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Long-term Noninvasive Ventilation, CPAP Use Up Among Children in France with Neuromuscular Diseases

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This new report also shows the value of national databases tracking the use of ventilation support.

A new study of French children with neuromuscular disorders (NMD) shows that long-term use of noninvasive ventilation (NIV) increased significantly in the past 20 years and that spinal muscular atrophy (SMA) was the most common diagnosis for children receiving the treatment

The report, which includes data from 27 pediatric university medical centers in France, helps to show how use of ventilation support has changed over time. The study was published in Neuromuscular Disorders.

The authors wrote that NIV, which can include continuous positive airway pressure (CPAP), is a way to offset the risk of alveolar hypoventilation caused by NMD.

“The role of NIV is to assist or ‘replace’ the weakened respiratory muscles to correct alveolar hypoventilation by maintaining an adequate tidal volume and minute ventilation,” the authors said.

NIV is initially used at night, when breathing tends to be less physiologically efficient, the authors said. Over time, however, patients may require breathing assistance during the daytime.

France has an NIV network that tracks data regarding pediatric use of NIV and/or CPAP. A 2021 study by the network showed that 1447 children younger than age 20 were using NIV/CPAP for at least 3 months on June 1, 2019. Of those, 28% had NMDs.

In the new report, the investigators wanted to offer a detailed analysis of that NMD cohort to better understand which patients were using NIV.

The authors found that 63% of the children with NMD using long-term NIV in 2019 were boys and that the entire cohort had an average age of 11.2 years. Of those, 33% had a diagnosis of SMA, 30% had congenital myopathy/dystrophy, 20% had Duchenne muscular dystrophy, and 7% had Steinert myotonic dystrophy. The remaining 9% had other NMDs, the authors said.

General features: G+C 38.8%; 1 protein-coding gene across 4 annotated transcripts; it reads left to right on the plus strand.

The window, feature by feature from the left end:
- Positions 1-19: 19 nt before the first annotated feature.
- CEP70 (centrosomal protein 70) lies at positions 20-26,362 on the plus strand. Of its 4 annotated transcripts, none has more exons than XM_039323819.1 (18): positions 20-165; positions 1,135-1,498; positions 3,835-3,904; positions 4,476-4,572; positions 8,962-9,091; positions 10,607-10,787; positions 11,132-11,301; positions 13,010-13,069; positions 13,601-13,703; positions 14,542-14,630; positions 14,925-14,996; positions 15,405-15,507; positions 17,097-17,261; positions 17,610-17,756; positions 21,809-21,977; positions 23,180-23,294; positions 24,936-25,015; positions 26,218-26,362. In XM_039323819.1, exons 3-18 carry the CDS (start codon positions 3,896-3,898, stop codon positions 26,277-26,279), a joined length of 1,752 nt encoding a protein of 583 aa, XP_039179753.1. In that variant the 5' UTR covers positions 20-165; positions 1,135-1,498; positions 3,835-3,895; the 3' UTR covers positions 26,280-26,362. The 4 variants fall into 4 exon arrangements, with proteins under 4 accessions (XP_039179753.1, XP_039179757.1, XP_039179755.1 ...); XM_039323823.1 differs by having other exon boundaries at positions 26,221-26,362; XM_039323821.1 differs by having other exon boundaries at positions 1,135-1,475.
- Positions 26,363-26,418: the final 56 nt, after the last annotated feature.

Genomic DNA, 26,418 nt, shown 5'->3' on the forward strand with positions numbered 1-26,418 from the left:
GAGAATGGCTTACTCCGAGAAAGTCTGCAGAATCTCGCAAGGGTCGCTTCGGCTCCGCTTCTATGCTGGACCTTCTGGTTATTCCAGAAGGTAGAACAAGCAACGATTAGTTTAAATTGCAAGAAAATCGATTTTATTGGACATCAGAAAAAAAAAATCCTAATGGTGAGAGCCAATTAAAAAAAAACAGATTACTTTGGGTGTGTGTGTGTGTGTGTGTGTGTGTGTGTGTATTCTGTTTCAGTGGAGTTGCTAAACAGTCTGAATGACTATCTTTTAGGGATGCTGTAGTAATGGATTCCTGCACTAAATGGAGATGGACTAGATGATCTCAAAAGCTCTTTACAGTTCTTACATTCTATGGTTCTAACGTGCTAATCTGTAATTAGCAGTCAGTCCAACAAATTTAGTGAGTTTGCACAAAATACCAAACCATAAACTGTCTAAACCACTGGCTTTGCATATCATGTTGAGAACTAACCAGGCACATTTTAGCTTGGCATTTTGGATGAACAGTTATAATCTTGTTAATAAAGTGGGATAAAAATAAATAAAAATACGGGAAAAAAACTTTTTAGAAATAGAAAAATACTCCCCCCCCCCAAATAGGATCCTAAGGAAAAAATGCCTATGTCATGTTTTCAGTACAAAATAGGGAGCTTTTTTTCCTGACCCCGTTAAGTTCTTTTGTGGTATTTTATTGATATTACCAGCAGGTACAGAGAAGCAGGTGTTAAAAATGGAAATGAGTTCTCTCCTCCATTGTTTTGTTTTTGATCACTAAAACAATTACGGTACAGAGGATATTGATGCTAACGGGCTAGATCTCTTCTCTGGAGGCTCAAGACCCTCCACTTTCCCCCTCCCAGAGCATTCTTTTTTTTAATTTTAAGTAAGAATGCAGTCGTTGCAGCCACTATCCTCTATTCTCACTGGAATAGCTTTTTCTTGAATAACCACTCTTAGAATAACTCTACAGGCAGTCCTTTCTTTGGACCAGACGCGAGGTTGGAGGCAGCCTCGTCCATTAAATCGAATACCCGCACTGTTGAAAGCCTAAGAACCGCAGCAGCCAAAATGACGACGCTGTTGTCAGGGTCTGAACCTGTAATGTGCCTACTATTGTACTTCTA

Of all of the patients receiving NIV, just 6% were receiving CPAP treatment. On average, children using NIV/CPAP used it for 8.0 hours per day, they noted.

The study authors added that the data show a large increase in the number of children with NMD receiving long-term NIV/CPAP in France over the past 2 decades, rising from just 35 in 2000 to 387 in 2019.

“However, although the number of NMD patients has risen sharply, the percentage of patients with NMDs treated with long-term NIV/CPAP has remained relatively stable, from 34% in 2000 to 27% in 2019, due to the large increase in children treated with CPAP for severe upper airway obstruction,” they wrote.

They said similar increases have been seen globally.

In 85% of cases, treatment was initiated electively. The authors said that data point suggests that screening for nocturnal hypoventilation is working, since NIV/CPAP is only being started because of a respiratory exacerbation in 15% of cases.

The authors said the study shows the value of data sets like the NIV network in France. They said such networks will become even more important as disease-modifying therapies become more widely available for NMDs like SMA.

“Surveys and registers also contribute to provide optimal medical care and to help to define recommendations and guidelines for the NIV/CPAP initiation, follow-up, and weaning of this increasingly challenging population,” they concluded.

Reference

Allaer L, Khirani S, Griffon L, et al. Long term noninvasive ventilation and continuous positive airway pressure in children with neuromuscular diseases in France. Neuromuscul Disord. Published online September 24, 2022. doi:10.1016/j.nmd.2022.09.008

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